I met Norman when I was four years old. Shortly thereafter, the Tyrells moved left the west-side Vancouver home to move to West Vancouver. Twenty years later, I began working with the Arts Club Theatre, and ran into him again. He’d become a very talented actor. (I also met Bruce that year, and discovered that he, as well, had lived in the same neighbourhood. We probably met. I just don’t remember.)
Norman’s is now very ill. We had a long, long talk on Saturday. It was extremely rewarding for both of us. He is not going to recover, and I feel very sad. Maureen died two weeks ago, Norman is so sick, and our mutual friend N. has been extremely ill and is only slowly recovering. Being old is feeling like life did in the eighties, when so many friends were sick and dying of AIDS.
Today, for sure, I start memorizing more lines. I’m going to memorize 350 words (my first bit memorized was 534 words), so this shouldn’t be too difficult. And it will take me to the middle of the script (850 words); I’ll have memorized half of it. Tony, one of the directors, has sent me a link a playwriting opportunity, but I think I’ll pass on that. But man-oh-man do I have a good idea for a short play. One character is based on me, and the other is deaf and mute. They say, write what you know. All my ideas now are about disability.
|Malabar multicoloured squirrels are three feet long!|
I’m going to be very busy, for a very long time when it warms up. Another huge branch has fallen into Pinecone Park, just missing my beloved Laburnum tree, and there is forest fall everywhere, and tons and tons of it. That’s going to keep me too busy to do any writing. I just want to read, go for long walks with Sheba and host friends here—plus do my clinic work.
Soon, the wood will come and need to be stacked. But I have a plan.
Three years ago, the man behind me in line at the grocery store dropped to the floor. I did the only things I knew how to do, I tried to feel a pulse but couldn’t. However, I didn’t know whether he had no pulse or if I just couldn’t find it. I opened his caller, loosened his belt and trousers, and then I noticed that he wasn’t breathing.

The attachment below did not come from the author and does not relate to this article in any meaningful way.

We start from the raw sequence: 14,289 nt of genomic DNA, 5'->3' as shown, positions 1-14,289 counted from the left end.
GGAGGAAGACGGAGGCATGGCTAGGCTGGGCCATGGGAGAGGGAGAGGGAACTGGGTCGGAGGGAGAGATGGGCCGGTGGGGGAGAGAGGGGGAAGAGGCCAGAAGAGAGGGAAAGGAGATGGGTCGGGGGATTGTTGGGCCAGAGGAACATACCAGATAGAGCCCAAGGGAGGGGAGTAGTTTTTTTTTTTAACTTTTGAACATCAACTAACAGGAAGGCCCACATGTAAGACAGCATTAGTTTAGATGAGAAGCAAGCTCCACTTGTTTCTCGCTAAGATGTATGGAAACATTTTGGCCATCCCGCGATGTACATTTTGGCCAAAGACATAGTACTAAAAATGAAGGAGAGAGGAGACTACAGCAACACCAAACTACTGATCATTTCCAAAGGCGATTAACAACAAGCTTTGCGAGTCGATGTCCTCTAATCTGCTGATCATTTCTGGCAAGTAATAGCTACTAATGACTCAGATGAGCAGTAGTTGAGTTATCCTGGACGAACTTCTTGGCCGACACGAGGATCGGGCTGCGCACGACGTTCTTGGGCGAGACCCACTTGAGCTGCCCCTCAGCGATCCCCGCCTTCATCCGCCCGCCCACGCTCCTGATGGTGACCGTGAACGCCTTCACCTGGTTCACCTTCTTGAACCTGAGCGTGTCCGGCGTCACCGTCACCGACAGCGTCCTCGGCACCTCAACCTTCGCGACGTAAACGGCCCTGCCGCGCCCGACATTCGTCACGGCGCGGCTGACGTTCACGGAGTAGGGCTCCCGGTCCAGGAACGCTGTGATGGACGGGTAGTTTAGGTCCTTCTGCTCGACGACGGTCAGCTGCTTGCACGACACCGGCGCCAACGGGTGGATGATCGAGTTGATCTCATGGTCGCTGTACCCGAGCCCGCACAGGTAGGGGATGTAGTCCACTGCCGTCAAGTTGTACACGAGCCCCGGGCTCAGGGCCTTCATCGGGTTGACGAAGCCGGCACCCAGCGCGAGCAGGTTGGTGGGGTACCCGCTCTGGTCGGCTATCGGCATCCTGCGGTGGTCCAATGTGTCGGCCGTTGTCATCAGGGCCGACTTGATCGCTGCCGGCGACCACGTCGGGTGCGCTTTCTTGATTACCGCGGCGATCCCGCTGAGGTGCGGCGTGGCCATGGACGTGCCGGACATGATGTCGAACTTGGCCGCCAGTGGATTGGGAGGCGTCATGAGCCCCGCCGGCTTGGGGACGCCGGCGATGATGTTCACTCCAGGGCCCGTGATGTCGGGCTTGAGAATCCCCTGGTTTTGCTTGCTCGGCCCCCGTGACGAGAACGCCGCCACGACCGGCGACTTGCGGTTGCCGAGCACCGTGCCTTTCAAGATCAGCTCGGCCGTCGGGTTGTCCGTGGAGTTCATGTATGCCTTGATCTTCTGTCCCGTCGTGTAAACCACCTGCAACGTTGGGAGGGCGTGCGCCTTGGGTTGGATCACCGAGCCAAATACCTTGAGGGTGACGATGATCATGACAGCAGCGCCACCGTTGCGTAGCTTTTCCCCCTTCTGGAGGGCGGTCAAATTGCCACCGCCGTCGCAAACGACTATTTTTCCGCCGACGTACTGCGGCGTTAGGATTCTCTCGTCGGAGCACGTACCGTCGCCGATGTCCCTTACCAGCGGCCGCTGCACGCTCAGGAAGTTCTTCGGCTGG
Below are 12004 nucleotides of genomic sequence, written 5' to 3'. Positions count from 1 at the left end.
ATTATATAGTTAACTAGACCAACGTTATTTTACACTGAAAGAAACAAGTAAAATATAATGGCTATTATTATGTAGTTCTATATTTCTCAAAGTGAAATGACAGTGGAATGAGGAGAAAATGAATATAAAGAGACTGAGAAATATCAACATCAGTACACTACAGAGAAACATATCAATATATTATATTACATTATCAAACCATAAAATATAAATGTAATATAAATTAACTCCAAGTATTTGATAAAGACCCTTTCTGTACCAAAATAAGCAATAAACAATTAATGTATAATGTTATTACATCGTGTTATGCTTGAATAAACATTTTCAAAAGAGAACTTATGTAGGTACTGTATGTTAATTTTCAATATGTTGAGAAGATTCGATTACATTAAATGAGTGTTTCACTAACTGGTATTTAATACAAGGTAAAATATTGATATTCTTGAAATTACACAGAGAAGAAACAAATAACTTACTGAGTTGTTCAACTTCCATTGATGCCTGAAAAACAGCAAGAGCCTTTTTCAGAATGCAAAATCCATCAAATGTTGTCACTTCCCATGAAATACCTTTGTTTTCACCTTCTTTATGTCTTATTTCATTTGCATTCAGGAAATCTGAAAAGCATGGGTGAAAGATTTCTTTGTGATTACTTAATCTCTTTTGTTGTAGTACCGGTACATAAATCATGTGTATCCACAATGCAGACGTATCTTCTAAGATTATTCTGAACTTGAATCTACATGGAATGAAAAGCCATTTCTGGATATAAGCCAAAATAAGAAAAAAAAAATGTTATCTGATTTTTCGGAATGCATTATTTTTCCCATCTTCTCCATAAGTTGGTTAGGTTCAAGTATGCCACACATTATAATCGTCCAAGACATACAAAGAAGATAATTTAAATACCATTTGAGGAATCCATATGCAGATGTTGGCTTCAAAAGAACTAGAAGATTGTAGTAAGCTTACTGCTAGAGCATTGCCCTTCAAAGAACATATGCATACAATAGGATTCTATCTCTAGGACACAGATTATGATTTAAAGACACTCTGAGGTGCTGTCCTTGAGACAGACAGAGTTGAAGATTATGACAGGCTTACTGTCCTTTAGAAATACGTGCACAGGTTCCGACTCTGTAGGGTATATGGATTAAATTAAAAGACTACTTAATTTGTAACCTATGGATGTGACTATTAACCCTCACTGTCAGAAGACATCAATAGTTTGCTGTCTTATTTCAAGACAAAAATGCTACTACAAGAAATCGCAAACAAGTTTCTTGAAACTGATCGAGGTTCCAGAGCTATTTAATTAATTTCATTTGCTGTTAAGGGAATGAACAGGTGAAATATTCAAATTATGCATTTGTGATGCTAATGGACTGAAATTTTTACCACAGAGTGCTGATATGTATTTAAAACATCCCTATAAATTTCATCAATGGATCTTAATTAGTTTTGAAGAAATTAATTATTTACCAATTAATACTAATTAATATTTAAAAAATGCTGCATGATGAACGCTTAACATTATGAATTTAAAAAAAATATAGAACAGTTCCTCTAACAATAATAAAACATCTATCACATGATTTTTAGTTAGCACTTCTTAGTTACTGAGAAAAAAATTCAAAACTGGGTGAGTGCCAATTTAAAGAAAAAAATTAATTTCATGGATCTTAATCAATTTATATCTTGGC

The cahier called 911, and the store brought me a defibrillator and what happened will be a feature scene in a comedy I may write some day. I asked the cashier to call over the PA system for someone who knows how to do CPR. I didn’t want to start, only to have a seizure. And then Robin arrived; I was profoundly relieved. But as he crouched down beside me, he said something to the effect of: “I’m fucking terrified. I’ve never done this before. I just took a course.)
So, he started, and I kept calming and encouraging Robin, and Robin revived him. Soon after, the paramedics arrived, and I was able to go. I took my coat from under the man’s head as the paramedic replaced it will a pillow, got up and found myself drawn to Robin. So I went to see if I could see him in the story and I saw him. Then, when he looked up, he immediately came to me and we hugged each other. I cried. The whole thing had been so brutally intense.
Point of story: Robin is now running a handyman service and on his list of things he does, is ‘stacking wood.’ High five.
Living on an island is suited to my life with FND. As a castle has a moat providing security, we have the Salish Sea surrounding us. On a small island like ours, community is actual as well as the invisible force bring us together. Our community has a very clear boundary. And here, I feel extremely safe. I am known by quite a few people now, and others know of me. I’m the guy who can’t talk.
It's this invisible force and physical boundary that gives me such a strong sense of safety. The whole island is my comfort zone. I feel here better than I feel anywhere else. I am quite fluent here. I am really good at brief exchanges with strangers on the trails, and people are used to me in all the stores. The pharmacist, the post office workers, the people at the clinic, and the people at the restaurants all understand.
Going anywhere is thrilling, but it also terrifies me all the time leading up to the departure. That happens every time I go to Nanaimo, Victoria or Vancouver. Plus, I’ve got so many medical things going on, I don’t want to stray. I am settled here for as long as I can be here. I think a lot about the future now.
So… Here I go, off to memorize 350 words. I’m ready and I’m stoked.